[Question #2426] Innoculation

45 months ago

Since the risk of transmission from an HSV2 female to an uninfected male can't be eliminated, is it possible to "manage" the infection by getting "innoculated" on the calf of a leg or some other less sensitive, easily accessible area of the body and thereby self select the location where outbreaks might occur?

I and my monogamous partner are in our 60's and in good health.  She has had HSV1&2 for 30 years with occasional genital outbreaks.  I have HSV1 and never have had any symptoms.  I understand Valtrex may be a good option to reduce the probability of transmission during unprotected sex to around 4% but I was wondering if and until a vaccine is produced if selecting a site for infection other than the genitals might be a possibility?

Terri Warren, RN, Nurse Practitioner
Terri Warren, RN, Nurse Practitioner
45 months ago
Interesting question.  First of all, have you actually been tested to know that you don't have HSV 2 infection?
Next, the most common response to this would be that you could acquire it orally where it rarely recurs and rarely shed virus and basically be vaccinated against genital infection.  I'm not sure how you would get it elsewhere but I suppose you could, conceptually.  If your partner takes an antiviral daily, the risk of her infecting you drops to about 2%, having sex about twice per week.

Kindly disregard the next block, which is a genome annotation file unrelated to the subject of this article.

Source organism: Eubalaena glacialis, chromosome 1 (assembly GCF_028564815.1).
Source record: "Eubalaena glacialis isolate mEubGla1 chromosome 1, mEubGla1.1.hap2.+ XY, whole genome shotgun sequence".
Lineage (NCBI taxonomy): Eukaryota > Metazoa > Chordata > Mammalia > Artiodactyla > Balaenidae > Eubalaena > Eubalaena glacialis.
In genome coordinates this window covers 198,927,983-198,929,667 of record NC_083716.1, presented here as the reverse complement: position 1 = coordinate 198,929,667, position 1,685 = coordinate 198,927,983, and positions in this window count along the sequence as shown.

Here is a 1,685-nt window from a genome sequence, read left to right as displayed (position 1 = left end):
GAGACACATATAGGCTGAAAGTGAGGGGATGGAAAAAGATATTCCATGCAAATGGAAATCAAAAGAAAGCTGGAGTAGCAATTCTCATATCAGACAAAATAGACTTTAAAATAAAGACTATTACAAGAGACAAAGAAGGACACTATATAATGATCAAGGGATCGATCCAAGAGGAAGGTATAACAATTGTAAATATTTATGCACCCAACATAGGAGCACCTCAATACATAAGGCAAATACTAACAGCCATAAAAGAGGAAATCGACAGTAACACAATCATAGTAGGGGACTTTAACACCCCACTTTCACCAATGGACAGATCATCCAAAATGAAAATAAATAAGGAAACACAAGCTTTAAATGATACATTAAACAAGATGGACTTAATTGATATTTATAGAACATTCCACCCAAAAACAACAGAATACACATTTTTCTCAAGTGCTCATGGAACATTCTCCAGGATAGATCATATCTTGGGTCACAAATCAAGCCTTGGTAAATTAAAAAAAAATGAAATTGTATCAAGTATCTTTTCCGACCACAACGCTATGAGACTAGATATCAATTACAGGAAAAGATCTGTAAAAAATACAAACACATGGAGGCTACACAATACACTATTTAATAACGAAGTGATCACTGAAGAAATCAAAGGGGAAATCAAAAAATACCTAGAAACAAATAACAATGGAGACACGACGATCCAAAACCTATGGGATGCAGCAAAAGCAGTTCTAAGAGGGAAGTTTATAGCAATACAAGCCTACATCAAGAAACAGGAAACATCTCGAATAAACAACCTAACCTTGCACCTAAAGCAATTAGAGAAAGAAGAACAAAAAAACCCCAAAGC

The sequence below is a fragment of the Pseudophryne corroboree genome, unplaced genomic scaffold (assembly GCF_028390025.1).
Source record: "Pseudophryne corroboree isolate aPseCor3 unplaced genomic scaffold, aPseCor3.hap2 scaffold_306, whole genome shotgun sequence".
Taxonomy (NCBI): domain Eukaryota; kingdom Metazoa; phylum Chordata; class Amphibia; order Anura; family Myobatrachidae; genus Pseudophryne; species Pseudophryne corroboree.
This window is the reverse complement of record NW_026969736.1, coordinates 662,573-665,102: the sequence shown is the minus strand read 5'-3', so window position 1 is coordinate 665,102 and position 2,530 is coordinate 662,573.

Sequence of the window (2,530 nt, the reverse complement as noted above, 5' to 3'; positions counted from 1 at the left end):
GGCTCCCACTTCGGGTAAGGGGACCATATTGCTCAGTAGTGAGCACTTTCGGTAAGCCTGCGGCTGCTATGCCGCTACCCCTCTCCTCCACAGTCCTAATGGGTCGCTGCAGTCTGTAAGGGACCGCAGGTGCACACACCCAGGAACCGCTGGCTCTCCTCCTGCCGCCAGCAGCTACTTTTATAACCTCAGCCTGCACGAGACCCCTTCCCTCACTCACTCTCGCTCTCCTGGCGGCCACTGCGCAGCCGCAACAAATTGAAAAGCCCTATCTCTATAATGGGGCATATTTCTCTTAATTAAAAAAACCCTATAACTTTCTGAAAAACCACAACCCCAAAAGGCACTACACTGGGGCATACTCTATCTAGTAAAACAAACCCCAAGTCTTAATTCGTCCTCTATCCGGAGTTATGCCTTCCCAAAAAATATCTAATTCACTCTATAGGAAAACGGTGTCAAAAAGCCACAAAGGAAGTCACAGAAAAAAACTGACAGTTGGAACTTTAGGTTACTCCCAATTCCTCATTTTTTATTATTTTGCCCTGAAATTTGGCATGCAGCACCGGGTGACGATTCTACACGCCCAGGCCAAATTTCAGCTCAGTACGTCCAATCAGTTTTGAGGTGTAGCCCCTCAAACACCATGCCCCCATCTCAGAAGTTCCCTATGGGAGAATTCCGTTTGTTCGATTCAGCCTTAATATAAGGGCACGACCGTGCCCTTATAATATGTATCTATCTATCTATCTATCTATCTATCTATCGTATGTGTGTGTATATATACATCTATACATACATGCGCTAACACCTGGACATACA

Terri
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45 months ago

My first test about 6 months ago came back positive for HSV1&2...I retested using the Western Blot and came back negative for HSV2...no explanation for the false positive...

Without clinical intervention, I had thought direct contact from an outbreak lesion on my partner to an opening in the skin on my leg might accomplish the transmission...which might not risk an unexpected oral complication...

Just trying to consider all the possibilities...is the Valtrex approach and playing the odds the most common solution?

Terri Warren, RN, Nurse Practitioner
Terri Warren, RN, Nurse Practitioner
45 months ago
The explanation for the false positive on the IgG test is that many people appear to have a protein in their blood that has a similar molecular weight as one of the proteins associated with the HSV 2 antibody - the western blot can clear up that confusion.
Valtrex will help reduce the transmission rates as will condoms.  I don't think infecting your leg is a great answer because if you infect up too high, it will be the sacral nerve and that then becomes genital!

Terri
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